Thomas Kaufmann. Das Ende der Reformation: Magdeburgs „Herrgotts Kanzlei“ (1548-1551/2). Tübingen: Mohr Siebeck, 2003. 662 S. EUR 110.00 (gebunden), ISBN 978-3-16-148171-0.
Reviewed by Nathan Rein (Department of Philosophy and Religious Studies, Ursinus College)
Published on H-German (July, 2006)
In 1546, political tensions between Protestant and Catholic powers in the Holy Roman Empire erupted into the Schmalkaldic War, a brief and rather ignominious military conflict that left the defeated Protestants in crisis and Emperor Charles V at the apex of his power. Charles sought to consolidate his victory with a series of measures designed to standardize legal, financial and especially ecclesiastical life within the imperial borders. These measures failed, in significant part due to the determined resistance of the Protestant town of Magdeburg. The driving force behind the town's resistance came mainly from pamphleteers and publicists who took up residence there during the crisis--the future core of the Gnesio-Lutheran faction. From 1548 and 1551, Magdeburg's presses deluged Germany with publications, mostly (but not exclusively) pamphlets, which defended the city's policy of resistance in theological, political and legal terms. These publications, many of which survive, represent a massive, coordinated propaganda campaign of unprecedented scope and breadth.
Magdeburg's pamphlets and prints, however, have attracted only sporadic interest from historians--at least until now. Thomas Kaufmann's monograph is a magisterial study of this major corpus of texts. The work is broad and comprehensive in its coverage, but Kaufmann manages to organize it around a single key claim, which the title suggests: that by 1548, when this account begins, what most of us call "the Reformation" had ended, and--in the consciousness of Magdeburg's theologians and polemicists--a new, critical phase had emerged. From a modern perspective, this "new" phase was one of confessional formation and consolidation. To the Magdeburg community, however, living in the shadow of Luther's death, a hostile Spanish military presence and the wholesale collapse of Protestant political power, these dark years represented the final crescendo of struggle before the apocalypse. Whether one sees the opening of a new era or the impending end of time, these events, Kaufmann argues, represent a profound break with the previous generation--indeed, as the end of the historical moment of the Reformation. To make this point, Kaufmann deftly handles the source material using a variety of approaches, while never losing sight of the fundamentally religious character of his subjects' inner lives.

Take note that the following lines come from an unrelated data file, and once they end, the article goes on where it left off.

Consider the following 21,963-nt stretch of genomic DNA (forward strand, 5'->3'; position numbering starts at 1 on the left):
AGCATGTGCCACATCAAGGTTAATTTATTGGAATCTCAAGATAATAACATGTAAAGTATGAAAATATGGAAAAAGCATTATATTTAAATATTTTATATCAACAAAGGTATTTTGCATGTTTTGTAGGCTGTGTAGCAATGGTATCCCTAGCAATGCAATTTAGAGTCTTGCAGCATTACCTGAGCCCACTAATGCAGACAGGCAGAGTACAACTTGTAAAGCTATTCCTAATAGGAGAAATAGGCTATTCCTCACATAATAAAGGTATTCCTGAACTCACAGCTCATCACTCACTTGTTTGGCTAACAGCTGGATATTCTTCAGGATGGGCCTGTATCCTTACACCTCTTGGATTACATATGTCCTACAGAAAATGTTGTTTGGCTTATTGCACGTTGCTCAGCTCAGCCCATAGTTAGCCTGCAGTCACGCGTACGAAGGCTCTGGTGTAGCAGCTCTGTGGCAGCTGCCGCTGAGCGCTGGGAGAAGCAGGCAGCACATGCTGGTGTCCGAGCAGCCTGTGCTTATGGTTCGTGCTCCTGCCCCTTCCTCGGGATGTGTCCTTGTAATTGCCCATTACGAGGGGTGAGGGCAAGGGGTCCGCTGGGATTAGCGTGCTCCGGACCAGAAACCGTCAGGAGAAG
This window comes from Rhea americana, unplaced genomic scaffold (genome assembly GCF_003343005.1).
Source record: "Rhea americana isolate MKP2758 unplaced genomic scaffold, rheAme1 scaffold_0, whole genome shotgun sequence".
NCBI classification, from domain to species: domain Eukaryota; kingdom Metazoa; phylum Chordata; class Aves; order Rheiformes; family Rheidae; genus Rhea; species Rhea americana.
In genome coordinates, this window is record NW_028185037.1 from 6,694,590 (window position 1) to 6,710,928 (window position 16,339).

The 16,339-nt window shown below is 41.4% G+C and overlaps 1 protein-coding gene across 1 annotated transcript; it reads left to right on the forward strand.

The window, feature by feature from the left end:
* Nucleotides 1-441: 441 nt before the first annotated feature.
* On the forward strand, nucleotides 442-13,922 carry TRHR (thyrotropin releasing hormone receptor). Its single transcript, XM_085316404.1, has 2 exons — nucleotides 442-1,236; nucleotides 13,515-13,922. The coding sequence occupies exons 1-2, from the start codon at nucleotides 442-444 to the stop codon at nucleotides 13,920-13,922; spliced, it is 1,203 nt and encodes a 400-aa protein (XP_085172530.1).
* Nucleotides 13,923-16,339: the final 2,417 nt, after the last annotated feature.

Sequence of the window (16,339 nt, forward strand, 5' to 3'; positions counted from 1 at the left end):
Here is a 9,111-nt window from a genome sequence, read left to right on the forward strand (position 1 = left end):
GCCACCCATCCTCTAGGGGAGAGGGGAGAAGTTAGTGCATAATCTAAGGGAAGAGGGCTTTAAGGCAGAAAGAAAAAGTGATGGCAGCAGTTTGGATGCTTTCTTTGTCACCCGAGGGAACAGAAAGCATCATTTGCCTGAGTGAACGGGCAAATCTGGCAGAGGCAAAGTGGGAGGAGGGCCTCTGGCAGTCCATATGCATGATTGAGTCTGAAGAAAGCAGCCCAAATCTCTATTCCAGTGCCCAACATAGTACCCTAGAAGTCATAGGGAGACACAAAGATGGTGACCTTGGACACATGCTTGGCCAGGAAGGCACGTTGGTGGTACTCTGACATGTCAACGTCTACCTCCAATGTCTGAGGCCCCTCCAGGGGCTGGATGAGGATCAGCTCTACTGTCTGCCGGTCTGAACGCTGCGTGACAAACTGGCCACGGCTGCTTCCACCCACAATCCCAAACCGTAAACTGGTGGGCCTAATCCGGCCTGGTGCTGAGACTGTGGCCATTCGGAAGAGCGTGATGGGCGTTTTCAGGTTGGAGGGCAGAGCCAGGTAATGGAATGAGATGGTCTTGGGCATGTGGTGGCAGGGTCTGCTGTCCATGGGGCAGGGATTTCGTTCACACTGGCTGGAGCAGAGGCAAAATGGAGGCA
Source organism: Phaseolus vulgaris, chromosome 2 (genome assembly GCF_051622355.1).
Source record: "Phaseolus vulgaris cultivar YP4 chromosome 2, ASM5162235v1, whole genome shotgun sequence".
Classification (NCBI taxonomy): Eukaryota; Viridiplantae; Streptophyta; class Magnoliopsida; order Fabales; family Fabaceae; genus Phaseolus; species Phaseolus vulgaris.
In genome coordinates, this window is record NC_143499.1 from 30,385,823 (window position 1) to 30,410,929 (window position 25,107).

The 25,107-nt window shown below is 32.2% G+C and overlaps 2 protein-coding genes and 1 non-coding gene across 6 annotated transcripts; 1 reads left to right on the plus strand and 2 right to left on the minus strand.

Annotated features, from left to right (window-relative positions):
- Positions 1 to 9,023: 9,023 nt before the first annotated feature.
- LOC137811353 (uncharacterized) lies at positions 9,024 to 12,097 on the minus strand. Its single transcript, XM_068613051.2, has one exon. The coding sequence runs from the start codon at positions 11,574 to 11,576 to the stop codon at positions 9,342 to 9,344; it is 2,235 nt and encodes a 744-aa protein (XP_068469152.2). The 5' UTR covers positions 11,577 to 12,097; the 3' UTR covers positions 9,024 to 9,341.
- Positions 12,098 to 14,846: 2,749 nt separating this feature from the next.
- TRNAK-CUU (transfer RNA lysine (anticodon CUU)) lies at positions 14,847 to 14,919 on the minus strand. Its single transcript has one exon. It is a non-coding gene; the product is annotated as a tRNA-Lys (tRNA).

The years following the Schmalkaldic War were heady but dangerous times for Magdeburg and its fiercely Protestant leaders. As the war came to a close, the town's representatives refused to conclude a separate peace with the Emperor, claiming that they feared a loss of religious freedom. They soon found themselves isolated, under an imperial ban and finally, in 1550-51, besieged by Moritz of Saxony. They stuck stubbornly to their policy of resistance until the very end. After opening the city's gates to Moritz's men, its representatives still insisted that the city had "come to terms," not "surrendered." During this period, a major component of the city's resistance took the form of a massive and unprecedented printing campaign. The city's two presses turned out close to 400 pamphlets, all of which, with few or no exceptions, defended the city's policies and attacked its enemies. An important target was the hated Augsburg Interim, the imperial church ordinance through which Charles V hoped to bring the defeated Protestants back into the Roman fold. Although the pamphlets present a profusion of rhetorical methods and strategies ranging from hymnody to scatology, the message is strikingly consistent: Magdeburg's resistance is religiously justified and Magdeburg's enemies are enemies of the Gospel. These texts are the subject of Kaufmann's study.